• 2 However erroneous a decision of a court of competent jurisdiction may be, it is binding upon all parties unless it is reversed on appeal. (People ex rel. McAllister v. East (1951), 409 Ill. 379, 100 N.E.2d 746; Radice v. Antonacci (1970), 120 Ill. App.2d 478, 257 N.E.2d 233.) The res judicata effect of a prior judgment is not mitigated by the fact that it rests upon an erroneous view of the law; nor is the value of a plea of res judicata determined by the reasons given by the court in support of the prior judgment. People v. Kidd; Pierog v. H.F. Karl Contractors, Inc. (1976), 39 Ill. App.3d 1057, 351 N.E.2d 249.

• 3 The United States Constitution embodies the common law doctrine of res judicata in the full faith and credit clause. (U.S. Const., art. IV, § 1; Brownlee v. Western Chain Co. (1977), 49 Ill. App.3d 247, 364 N.E.2d 926.) The Constitution requires that each State give full faith and credit to the judgments of the courts> of a sister State; a judgment is as conclusive in every other court as it is in the one which rendered it, and no other court can rehear any claim, issues, or defense which was previously decided or which could have been presented to the court of the sister State. Carlson v. Prestige Casualty Co. (1975), 28 Ill. App.3d 926, 329 N.E.2d 477; Southern Bell Telephone & Telegraph Co. v. Woodstock, Inc. (1975), 34 Ill. App.3d 86, 339 N.E.2d 423.

• 4-6 If a plaintiff seeks a remedy which turns out to be unavailable to him, the adverse judgment is not a final one on the merits, and he is not precluded from subsequently maintaining an action in which he seeks an available remedy; however, whatever matters were actually decided in the prior litigation cannot be reexamined in subsequent litigation. (Foreman v. Martin (1975), 26 Ill. App.3d 1028, 325 N.E.2d 378; cf. Hurst v. Papierz (1973), 16 Ill. App.3d 574, 306 N.E.2d 532.) A statute of limitations is generally considered to affect the remedy only, and not a party's substantive right. (Cook v. Britt (1972), 8 Ill. App.3d 674, 290 N.E.2d 908.) Therefore, a decision of a court of one State holding that an action is barred by a statute of limitations will preclude the maintenance of a subsequent action in another state on the same claim only if the same statute of limitations applies. (Restatement (Second) of Conflict of Laws § 110, Comment b (1971).) Where more than one remedy exists, a prior judgment that one remedy is barred by the statute of limitations is res judicata only as to that remedy. (Santucci Construction Co. v. Metropolitan Sanitary District (1977), 55 Ill. App.3d 376, 371 N.E.2d 53.) However, where an opportunity has been afforded in a prior case to litigate the question of estoppel to assert a statute of limitations, it cannot be relitigated in a later action. House v. Maddox (1977), 46 Ill. App.3d 68, 360 N.E.2d 580.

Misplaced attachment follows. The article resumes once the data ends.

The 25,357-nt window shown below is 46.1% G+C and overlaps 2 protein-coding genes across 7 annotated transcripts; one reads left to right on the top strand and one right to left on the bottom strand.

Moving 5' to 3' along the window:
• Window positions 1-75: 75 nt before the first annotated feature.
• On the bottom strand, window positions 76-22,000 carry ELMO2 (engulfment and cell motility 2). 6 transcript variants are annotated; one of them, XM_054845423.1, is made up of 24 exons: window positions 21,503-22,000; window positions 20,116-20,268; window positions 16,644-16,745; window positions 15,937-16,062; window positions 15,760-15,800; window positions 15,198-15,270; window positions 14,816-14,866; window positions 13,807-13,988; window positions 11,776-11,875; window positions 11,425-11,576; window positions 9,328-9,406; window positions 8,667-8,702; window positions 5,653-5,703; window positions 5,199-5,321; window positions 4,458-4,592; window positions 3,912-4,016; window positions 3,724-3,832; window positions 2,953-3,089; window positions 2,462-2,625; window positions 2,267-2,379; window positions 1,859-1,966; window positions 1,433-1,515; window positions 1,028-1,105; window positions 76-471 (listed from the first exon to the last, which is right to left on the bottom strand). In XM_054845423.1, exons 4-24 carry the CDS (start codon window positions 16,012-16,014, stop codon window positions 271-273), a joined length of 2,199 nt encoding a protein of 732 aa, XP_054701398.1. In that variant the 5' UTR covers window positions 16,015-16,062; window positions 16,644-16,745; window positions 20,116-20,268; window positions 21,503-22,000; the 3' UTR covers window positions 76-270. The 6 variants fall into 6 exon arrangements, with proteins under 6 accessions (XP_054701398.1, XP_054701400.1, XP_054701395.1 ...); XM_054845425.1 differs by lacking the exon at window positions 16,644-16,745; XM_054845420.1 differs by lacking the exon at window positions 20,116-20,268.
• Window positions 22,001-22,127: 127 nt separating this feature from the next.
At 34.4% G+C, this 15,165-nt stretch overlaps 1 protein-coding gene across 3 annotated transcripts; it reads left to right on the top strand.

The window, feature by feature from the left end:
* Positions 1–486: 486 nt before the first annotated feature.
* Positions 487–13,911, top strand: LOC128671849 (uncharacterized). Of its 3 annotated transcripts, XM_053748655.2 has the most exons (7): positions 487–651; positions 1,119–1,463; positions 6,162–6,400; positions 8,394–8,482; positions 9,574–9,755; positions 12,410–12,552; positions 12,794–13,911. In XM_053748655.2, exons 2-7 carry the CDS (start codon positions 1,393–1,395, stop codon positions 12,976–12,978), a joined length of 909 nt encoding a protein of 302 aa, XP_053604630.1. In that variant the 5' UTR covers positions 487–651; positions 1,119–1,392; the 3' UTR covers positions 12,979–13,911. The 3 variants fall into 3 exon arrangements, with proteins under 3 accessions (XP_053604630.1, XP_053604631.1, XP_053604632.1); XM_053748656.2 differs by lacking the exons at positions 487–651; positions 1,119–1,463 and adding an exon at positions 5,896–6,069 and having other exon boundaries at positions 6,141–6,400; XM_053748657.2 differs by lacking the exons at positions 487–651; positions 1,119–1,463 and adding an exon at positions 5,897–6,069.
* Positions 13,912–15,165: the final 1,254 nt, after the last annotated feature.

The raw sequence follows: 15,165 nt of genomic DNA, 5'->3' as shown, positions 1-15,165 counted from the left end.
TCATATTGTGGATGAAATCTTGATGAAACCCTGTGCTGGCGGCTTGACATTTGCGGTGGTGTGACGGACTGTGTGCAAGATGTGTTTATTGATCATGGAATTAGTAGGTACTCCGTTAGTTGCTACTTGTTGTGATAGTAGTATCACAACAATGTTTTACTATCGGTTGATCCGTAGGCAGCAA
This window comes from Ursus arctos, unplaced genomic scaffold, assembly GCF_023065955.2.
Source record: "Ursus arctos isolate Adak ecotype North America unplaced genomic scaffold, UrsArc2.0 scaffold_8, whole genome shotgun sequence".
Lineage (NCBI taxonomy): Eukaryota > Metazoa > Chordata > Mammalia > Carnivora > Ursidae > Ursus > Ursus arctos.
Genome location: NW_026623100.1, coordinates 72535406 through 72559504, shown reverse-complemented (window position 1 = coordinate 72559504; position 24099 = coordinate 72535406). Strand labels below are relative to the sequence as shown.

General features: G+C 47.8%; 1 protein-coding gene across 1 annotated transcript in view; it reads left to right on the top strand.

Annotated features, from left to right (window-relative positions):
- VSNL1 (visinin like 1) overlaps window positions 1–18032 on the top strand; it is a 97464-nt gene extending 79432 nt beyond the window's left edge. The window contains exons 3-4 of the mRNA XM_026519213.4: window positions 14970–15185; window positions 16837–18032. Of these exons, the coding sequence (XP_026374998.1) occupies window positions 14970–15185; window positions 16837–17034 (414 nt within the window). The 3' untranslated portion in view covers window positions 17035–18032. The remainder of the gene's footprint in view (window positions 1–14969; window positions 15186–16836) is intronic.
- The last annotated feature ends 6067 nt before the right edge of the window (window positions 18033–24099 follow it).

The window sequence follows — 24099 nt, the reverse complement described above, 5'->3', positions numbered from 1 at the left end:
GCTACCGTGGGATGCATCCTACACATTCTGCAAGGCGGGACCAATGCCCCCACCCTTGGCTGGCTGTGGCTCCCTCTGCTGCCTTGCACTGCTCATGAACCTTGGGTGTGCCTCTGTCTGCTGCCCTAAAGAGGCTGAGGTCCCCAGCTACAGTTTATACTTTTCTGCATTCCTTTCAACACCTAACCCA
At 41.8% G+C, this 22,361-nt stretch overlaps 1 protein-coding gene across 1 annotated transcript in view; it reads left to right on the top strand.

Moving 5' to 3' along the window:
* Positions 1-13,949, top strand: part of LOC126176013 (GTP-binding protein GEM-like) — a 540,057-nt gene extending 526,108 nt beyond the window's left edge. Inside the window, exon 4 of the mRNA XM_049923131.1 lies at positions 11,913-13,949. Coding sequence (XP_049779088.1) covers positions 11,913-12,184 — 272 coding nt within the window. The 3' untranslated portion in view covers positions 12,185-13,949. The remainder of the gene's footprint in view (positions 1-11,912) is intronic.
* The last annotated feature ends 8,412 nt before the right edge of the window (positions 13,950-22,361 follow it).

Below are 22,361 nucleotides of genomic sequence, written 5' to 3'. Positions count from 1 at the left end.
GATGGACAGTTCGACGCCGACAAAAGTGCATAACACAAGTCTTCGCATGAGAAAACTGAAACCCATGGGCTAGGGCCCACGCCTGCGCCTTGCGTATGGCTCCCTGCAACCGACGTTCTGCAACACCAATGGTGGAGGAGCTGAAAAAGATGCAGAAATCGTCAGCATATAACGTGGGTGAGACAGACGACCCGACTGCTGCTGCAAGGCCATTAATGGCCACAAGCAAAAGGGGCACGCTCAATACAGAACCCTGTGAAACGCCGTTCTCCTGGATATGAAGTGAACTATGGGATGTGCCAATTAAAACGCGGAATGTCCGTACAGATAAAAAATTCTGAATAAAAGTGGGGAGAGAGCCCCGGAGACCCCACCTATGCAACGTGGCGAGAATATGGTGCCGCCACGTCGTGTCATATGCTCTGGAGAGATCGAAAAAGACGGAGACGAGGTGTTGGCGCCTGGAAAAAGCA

• 7 Applying these principles to the present case, we conclude that the action was properly dismissed. We do not find any concealment or misrepresentation or fraud or deception on the part of the defendant which should reasonably have misled the plaintiff or be the basis of an estoppel to assert the defense of the statute of limitations. Defendant's sound adversary strategy in raising the question of forum non conveniens to the courts> of Illinois and later asserting the bar of the statute of limitations in the Texas court did not constitute fraud as plaintiff alleges. It was not the defendant's assertion of the defense of the statute of limitations in Texas which resulted in the summary judgment. Rather, that result flowed from the plaintiff's failure to present his case to the Texas court. By filing a complaint there, he submitted himself to the procedural laws of that forum. It was there that he should have asserted his rights. The principles of res judicata bar relitigation here of any defense to the motion for summary judgment which could have been raised in the Texas court. Menconi v. Davison; Dennis v. Silzer (1977), 48 Ill. App.3d 468, 362 N.E.2d 1133.

The opportunity was afforded in the Texas case to litigate the questions of tolling of the statute of limitations and estoppel to assert the statute of limitations. The remedy in an FELA case is the same in Illinois and Texas. The statute of limitations is also the same. Under these circumstances, the authorities previously cited lead us to the ...